4. Excessive permissions can lead to vulnerabilities
If you’ve ever tried to orchestrate resources on AWS, you will quickly find that one resource often requires another to function properly. If the user is unclear about their needs, it is easy to default to excessive permissions granted, or even the root user, in order to perform the tasks required.
This is a common practice that shouldn’t be and is one of the top emerging IAM security risks. Sometimes, what was meant to only be a temporary admin privilege never gets revoked, or a user is unaware of the implications of their access and how it can cost the company big money if not resource access is monitored.
Setting Up Custom Policies for IAM roles
In this section, we’re going to set up a custom policy that gives specific access to certain AWS services. You can then use these policies to ensure users only have access to the services they need rather than being entrusted with full admin access.
Setting up the custom policy in AWS
At the base of every is the policy. The policy is the central place where access and permissions can be managed. To do this, search up IAM in your AWS console search bar. Select IAM, located under services.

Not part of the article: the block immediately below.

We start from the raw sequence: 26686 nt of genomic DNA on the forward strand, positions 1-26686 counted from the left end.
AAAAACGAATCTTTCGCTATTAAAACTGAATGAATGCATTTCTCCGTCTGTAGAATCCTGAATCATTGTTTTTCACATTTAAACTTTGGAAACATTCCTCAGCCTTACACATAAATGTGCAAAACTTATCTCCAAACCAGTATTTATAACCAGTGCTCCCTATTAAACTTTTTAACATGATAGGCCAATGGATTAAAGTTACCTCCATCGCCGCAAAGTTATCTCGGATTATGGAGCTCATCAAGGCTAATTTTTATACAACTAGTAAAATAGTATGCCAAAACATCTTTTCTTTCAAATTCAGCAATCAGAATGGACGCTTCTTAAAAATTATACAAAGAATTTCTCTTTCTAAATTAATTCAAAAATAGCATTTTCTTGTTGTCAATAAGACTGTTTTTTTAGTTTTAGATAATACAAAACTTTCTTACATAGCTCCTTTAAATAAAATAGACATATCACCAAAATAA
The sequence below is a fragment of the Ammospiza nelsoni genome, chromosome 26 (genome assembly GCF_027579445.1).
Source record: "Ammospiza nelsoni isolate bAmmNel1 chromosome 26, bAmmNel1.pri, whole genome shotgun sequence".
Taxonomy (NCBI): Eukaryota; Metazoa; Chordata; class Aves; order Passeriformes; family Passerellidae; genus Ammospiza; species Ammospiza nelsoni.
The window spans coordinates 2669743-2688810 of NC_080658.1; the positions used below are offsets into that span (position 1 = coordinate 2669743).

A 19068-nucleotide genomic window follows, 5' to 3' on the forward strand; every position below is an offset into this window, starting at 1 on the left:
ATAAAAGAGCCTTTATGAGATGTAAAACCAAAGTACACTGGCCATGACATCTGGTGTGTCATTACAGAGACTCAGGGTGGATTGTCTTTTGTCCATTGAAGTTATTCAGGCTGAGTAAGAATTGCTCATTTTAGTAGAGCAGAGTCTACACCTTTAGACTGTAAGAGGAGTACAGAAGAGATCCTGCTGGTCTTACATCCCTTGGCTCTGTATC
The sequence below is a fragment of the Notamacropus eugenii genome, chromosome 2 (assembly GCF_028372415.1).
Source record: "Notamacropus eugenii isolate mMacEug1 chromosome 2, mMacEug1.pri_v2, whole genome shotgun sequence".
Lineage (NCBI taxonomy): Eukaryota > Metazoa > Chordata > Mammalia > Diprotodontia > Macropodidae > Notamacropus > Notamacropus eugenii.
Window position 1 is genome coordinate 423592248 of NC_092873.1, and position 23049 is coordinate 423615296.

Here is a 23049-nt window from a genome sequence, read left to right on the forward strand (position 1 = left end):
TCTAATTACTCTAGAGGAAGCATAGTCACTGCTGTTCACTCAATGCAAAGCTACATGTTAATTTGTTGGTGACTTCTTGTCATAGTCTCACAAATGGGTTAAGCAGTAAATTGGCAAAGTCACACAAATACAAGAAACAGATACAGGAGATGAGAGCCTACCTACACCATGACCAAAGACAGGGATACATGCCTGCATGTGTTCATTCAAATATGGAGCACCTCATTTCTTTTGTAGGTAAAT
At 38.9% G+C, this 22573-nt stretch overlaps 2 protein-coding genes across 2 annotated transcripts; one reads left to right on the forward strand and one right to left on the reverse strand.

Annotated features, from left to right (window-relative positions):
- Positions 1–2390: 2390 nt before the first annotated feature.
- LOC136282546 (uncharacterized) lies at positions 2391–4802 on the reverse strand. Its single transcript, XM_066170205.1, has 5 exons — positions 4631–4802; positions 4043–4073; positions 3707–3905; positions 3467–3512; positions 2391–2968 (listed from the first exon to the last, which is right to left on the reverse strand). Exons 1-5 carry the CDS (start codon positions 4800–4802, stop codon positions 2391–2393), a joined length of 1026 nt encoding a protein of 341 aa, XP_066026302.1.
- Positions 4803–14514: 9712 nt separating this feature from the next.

AWS service search screen.
Once you’ve done this, you will be directed to the admin screen. Select Policies and then click on the Create policy button.
Creating a new AWS security policy in the console.
Click on Create policy will take you through the policy setup wizard. From this screen, you can select the services you want your developers to have access to. To select the services you want, click on choose a service, which will toggle to a search filter list for you to select from. When you select a service, AWS will give you a list of dependencies based on permissions.
For example, if Lambda was selected, you can also define the access permission based on read, write, list, and permissions management. Each of these will also come with the ability to fine-tune accessibility based on blanket admin access or ARNs (Amazon Resource Names). ARNs give the resource a specific id that can be programmatically targetted and limit accessibility to only that particular related instance created. For example, if a developer is assigned to this policy, they can only access the authorized resources with the attached ARNs. If a blanket default is used, then the user has access to all the instances relating to the authorized resource.
Selecting the policy’s target resource.
In this example, we selected Lambda as our policy’s service and we are only giving the user read permissions. This means that whatever has access to this Lambda service can call it but cannot make any modifications to the instance.